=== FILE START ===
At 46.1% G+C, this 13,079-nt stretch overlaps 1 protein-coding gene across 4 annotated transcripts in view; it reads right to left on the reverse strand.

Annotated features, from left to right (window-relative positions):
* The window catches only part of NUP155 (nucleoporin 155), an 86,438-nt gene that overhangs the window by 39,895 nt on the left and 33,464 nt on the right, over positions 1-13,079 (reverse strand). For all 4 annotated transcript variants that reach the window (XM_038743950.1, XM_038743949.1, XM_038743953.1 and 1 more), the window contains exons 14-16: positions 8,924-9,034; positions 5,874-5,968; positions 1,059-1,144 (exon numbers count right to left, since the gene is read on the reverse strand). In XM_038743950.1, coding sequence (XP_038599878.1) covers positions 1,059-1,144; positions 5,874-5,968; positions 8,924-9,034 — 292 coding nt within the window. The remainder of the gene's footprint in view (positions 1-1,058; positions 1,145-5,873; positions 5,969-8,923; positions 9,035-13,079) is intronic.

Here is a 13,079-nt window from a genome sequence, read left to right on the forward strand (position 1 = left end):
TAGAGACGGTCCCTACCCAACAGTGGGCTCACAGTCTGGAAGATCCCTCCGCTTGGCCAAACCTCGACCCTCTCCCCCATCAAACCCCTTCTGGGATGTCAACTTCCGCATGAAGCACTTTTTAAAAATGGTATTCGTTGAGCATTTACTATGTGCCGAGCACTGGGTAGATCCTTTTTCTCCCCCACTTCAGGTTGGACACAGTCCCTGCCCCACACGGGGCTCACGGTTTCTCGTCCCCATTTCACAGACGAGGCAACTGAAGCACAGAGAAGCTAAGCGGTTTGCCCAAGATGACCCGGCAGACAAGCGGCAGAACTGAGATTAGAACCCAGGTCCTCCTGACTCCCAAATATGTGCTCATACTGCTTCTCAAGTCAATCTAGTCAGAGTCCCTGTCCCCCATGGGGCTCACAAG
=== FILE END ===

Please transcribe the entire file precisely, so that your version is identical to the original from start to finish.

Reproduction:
At 46.1% G+C, this 13,079-nt stretch overlaps 1 protein-coding gene across 4 annotated transcripts in view; it reads right to left on the reverse strand.

Annotated features, from left to right (window-relative positions):
* The window catches only part of NUP155 (nucleoporin 155), an 86,438-nt gene that overhangs the window by 39,895 nt on the left and 33,464 nt on the right, over positions 1-13,079 (reverse strand). For all 4 annotated transcript variants that reach the window (XM_038743950.1, XM_038743949.1, XM_038743953.1 and 1 more), the window contains exons 14-16: positions 8,924-9,034; positions 5,874-5,968; positions 1,059-1,144 (exon numbers count right to left, since the gene is read on the reverse strand). In XM_038743950.1, coding sequence (XP_038599878.1) covers positions 1,059-1,144; positions 5,874-5,968; positions 8,924-9,034 — 292 coding nt within the window. The remainder of the gene's footprint in view (positions 1-1,058; positions 1,145-5,873; positions 5,969-8,923; positions 9,035-13,079) is intronic.

Here is a 13,079-nt window from a genome sequence, read left to right on the forward strand (position 1 = left end):
TAGAGACGGTCCCTACCCAACAGTGGGCTCACAGTCTGGAAGATCCCTCCGCTTGGCCAAACCTCGACCCTCTCCCCCATCAAACCCCTTCTGGGATGTCAACTTCCGCATGAAGCACTTTTTAAAAATGGTATTCGTTGAGCATTTACTATGTGCCGAGCACTGGGTAGATCCTTTTTCTCCCCCACTTCAGGTTGGACACAGTCCCTGCCCCACACGGGGCTCACGGTTTCTCGTCCCCATTTCACAGACGAGGCAACTGAAGCACAGAGAAGCTAAGCGGTTTGCCCAAGATGACCCGGCAGACAAGCGGCAGAACTGAGATTAGAACCCAGGTCCTCCTGACTCCCAAATATGTGCTCATACTGCTTCTCAAGTCAATCTAGTCAGAGTCCCTGTCCCCCATGGGGCTCACAAG